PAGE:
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Publication numberUS20050174628 A1
Publication typeApplication
Application numberUS 11/004,595
Publication dateAug 11, 2005
Filing dateDec 3, 2004
Priority dateJun 19, 2002
Also published asUS7206110
Publication number004595, 11004595, US 2005/0174628 A1, US 2005/174628 A1, US 20050174628 A1, US 20050174628A1, US 2005174628 A1, US 2005174628A1, US-A1-20050174628, US-A1-2005174628, US2005/0174628A1, US2005/174628A1, US20050174628 A1, US20050174628A1, US2005174628 A1, US2005174628A1
InventorsJames Kelly, Shoucheng Zhang
Original AssigneeMiradia Inc.
Export CitationBiBTeX, EndNote, RefMan
External Links: USPTO, USPTO Assignment, Espacenet
Memory cell dual protection
US 20050174628 A1
Abstract
A spatial light modulator for use in projection display applications is provided. The spatial light modulator includes a substrate including a plurality of electrically active circuits and an electrode layer electrically coupled to at least one of the plurality of electrically active circuits. In one embodiment, the electrode layer includes a semi-continuous layer with at least one optical path. The spatial light modulator also includes a shielding layer electrically isolated from the electrode layer and disposed between the substrate and the plurality of electrically active circuits and an electrical connector coupling the shielding layer to a reference potential. In a specific embodiment, the shielding layer of the spatial light modulator converts incident light energy to electrical current and routes the current back to a source. In another specific embodiment, the shielding layer converts electrical field disturbance to electrical current and routes the current back to a source.
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Claims(22)
1. A spatial light modulator for use in projection display applications, the spatial light modulator comprising:
a substrate comprising a plurality of electrically active circuits;
an electrode layer electrically coupled to at least one of the plurality of electrically active circuits, wherein the electrode layer comprises a semi-continuous layer including at least one optical path;
a shielding layer electrically isolated from the electrode layer and disposed between the plurality of electrically active circuits and the electrode layer; and
an electrical connector coupling the shielding layer to a reference potential.
2. The spatial light modulator of claim 1 wherein the shielding layer converts incident light energy to electrical current and routes the current back to a source.
3. The spatial light modulator of claim 1 wherein the shielding layer converts electrical field disturbance to electrical current and routes the current back to a source.
4. The spatial light modulator of claim 1 wherein the shielding layer has a thickness greater than a skin depth of the shielding layer.
5. The spatial light modulator of claim 1 wherein the shielding layer is coupled to a ground bus for routing electrical current out of the spatial light modulator.
6. The spatial light modulator of claim 5 wherein the ground bus is an equipotential current return path.
7. The spatial light modulator of claim 1 wherein the electrode layer comprises a plurality of addressing electrodes.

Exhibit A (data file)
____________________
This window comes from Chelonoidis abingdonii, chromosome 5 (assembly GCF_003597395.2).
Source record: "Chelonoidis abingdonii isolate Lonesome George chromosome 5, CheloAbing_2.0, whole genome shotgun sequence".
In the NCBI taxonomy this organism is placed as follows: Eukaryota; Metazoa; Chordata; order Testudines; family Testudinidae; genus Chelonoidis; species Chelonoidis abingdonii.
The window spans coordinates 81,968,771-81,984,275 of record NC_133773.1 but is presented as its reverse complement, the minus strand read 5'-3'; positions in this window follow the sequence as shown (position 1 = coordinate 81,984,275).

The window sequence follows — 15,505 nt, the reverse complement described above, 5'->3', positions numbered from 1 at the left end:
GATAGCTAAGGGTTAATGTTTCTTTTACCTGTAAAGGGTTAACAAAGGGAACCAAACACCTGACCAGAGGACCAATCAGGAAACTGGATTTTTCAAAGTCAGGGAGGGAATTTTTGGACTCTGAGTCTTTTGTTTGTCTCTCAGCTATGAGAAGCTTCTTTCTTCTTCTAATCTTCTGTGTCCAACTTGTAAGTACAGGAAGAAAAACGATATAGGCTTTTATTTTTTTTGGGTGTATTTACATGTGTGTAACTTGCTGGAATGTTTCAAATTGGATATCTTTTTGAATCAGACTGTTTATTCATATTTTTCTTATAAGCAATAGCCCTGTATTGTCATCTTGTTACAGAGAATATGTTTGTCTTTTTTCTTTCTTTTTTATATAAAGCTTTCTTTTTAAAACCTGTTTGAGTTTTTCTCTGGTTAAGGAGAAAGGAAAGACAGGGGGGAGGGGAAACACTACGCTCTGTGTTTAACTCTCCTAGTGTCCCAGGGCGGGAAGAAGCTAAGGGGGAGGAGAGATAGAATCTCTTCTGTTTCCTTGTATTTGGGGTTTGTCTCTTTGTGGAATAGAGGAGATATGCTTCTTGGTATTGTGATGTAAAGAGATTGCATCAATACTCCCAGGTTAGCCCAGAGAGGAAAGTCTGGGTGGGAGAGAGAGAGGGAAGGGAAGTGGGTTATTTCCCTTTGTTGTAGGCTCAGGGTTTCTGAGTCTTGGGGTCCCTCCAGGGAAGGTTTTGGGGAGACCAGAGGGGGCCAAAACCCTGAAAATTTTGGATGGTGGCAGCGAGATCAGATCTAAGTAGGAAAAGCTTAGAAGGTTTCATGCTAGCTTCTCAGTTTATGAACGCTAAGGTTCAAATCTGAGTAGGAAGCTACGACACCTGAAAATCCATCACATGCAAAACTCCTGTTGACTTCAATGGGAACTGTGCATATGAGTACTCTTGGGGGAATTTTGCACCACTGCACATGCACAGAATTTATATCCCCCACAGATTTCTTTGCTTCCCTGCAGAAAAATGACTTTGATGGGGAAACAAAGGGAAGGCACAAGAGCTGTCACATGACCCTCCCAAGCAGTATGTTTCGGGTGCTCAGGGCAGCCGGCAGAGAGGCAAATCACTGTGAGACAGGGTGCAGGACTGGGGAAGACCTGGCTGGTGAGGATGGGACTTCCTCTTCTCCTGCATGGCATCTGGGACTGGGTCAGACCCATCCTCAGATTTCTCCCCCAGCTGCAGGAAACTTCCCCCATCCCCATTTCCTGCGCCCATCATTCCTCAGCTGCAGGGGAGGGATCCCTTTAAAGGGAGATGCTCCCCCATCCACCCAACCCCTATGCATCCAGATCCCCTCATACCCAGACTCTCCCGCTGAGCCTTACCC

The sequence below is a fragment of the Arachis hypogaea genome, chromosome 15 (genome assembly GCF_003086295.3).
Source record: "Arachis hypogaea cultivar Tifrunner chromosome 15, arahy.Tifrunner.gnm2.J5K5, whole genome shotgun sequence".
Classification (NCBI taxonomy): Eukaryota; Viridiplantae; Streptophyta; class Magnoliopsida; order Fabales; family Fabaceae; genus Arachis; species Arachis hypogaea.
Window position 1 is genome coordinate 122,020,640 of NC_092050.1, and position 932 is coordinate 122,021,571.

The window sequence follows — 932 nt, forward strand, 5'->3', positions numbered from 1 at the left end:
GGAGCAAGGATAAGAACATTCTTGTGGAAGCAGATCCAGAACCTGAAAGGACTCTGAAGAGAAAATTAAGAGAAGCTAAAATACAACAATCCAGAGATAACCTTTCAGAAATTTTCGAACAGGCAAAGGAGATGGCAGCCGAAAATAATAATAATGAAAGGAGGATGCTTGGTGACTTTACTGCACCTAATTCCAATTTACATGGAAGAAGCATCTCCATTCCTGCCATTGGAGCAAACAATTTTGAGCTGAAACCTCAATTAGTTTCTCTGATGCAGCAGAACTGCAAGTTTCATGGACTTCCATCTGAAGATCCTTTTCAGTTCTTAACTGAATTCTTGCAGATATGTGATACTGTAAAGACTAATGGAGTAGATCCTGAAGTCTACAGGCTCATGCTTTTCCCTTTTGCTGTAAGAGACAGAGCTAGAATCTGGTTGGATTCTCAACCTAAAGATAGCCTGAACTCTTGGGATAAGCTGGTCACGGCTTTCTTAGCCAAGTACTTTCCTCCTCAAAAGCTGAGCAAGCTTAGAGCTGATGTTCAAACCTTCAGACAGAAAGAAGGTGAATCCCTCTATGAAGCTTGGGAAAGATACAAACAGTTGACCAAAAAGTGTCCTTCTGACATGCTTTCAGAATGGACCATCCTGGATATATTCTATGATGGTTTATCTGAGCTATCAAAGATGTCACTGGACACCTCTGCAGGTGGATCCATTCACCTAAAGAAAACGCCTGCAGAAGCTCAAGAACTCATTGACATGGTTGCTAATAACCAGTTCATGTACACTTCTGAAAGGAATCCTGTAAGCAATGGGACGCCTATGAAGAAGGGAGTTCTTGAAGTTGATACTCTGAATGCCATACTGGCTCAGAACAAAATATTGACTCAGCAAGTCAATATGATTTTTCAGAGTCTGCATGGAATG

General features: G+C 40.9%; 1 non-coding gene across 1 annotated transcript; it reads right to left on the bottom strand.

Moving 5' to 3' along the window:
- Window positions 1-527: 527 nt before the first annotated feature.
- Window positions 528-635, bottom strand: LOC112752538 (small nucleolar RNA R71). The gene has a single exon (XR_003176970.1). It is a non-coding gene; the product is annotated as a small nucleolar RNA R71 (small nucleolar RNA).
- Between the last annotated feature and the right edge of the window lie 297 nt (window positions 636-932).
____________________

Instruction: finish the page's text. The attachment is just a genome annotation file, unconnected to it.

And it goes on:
8. The spatial light modulator of claim 7 wherein the shielding layer is electrically isolated from the plurality of addressing electrodes.
9. The spatial light modulator of claim 1 wherein the substrate is formed using CMOS processing technology.
10. The spatial light modulator of claim 1 wherein the shielding layer defines small openings to allow connections to pass through, but not make electrical contact with the shielding layer.
11. A method of fabricating a spatial light modulator having a cell and a dedicated ground plane, comprising:
forming a first substrate defining a cavity;
fabricating an electrical reference plane on a second substrate;
fabricating an electrode on the second substrate;
bonding the first substrate to the second substrate;
forming a hinge and mirror plate on the first substrate; and
applying a reflective surface on the mirror plate and above a portion of the hinge, the reflective surface having an area greater than an area of the upper surface of the mirror plate.
12. The method of claim 11 further comprising, prior to bonding the first substrate to the second substrate, fabricating addressing and control circuitry on the second substrate.
13. The method of claim 11 wherein the electrical reference plane reduces an intensity of light impinging on the second substrate.
14. The method of claim 11 wherein the electrical reference plane is coupled to a ground bus for routing electrical current out of the cell.
15. The method of claim 11 wherein the electrical reference plane is electrically isolated from the electrode.
16. The method of claim 11 wherein the electrical reference plane is of generally rectangular shape, sized to approximate the cell.
17. The method of claim 11 wherein the electrical reference plane defines small openings to allow connections to pass through, but not make electrical contact with the reference plane.
18. A method of protecting a semiconductor device from incident light and electrical field disturbances:
receiving incident light on a ground plane;
blocking a portion of the incident light from reaching a substrate layer to reduce an intensity of light reaching the substrate layer;
receiving an electrical field disturbance at the ground plane;
blocking a portion of the electrical field disturbance from reaching the substrate layer; and
in response to the portions of the incident light and electrical field disturbance being translated into electrical current by the ground plane, routing the electrical current back to a source.